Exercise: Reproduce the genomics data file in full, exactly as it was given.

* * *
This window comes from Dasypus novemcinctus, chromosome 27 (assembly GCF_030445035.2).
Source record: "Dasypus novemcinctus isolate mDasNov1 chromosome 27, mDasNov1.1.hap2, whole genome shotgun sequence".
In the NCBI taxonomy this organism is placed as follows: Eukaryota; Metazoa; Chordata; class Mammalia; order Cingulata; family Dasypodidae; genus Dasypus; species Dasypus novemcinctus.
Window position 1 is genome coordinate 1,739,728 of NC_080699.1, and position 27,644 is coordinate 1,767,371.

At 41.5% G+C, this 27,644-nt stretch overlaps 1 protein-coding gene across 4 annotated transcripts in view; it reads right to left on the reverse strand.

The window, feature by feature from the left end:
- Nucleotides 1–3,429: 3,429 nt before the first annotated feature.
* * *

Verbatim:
This window comes from Dasypus novemcinctus, chromosome 27 (assembly GCF_030445035.2).
Source record: "Dasypus novemcinctus isolate mDasNov1 chromosome 27, mDasNov1.1.hap2, whole genome shotgun sequence".
In the NCBI taxonomy this organism is placed as follows: Eukaryota; Metazoa; Chordata; class Mammalia; order Cingulata; family Dasypodidae; genus Dasypus; species Dasypus novemcinctus.
Window position 1 is genome coordinate 1,739,728 of NC_080699.1, and position 27,644 is coordinate 1,767,371.

At 41.5% G+C, this 27,644-nt stretch overlaps 1 protein-coding gene across 4 annotated transcripts in view; it reads right to left on the reverse strand.

The window, feature by feature from the left end:
- Nucleotides 1–3,429: 3,429 nt before the first annotated feature.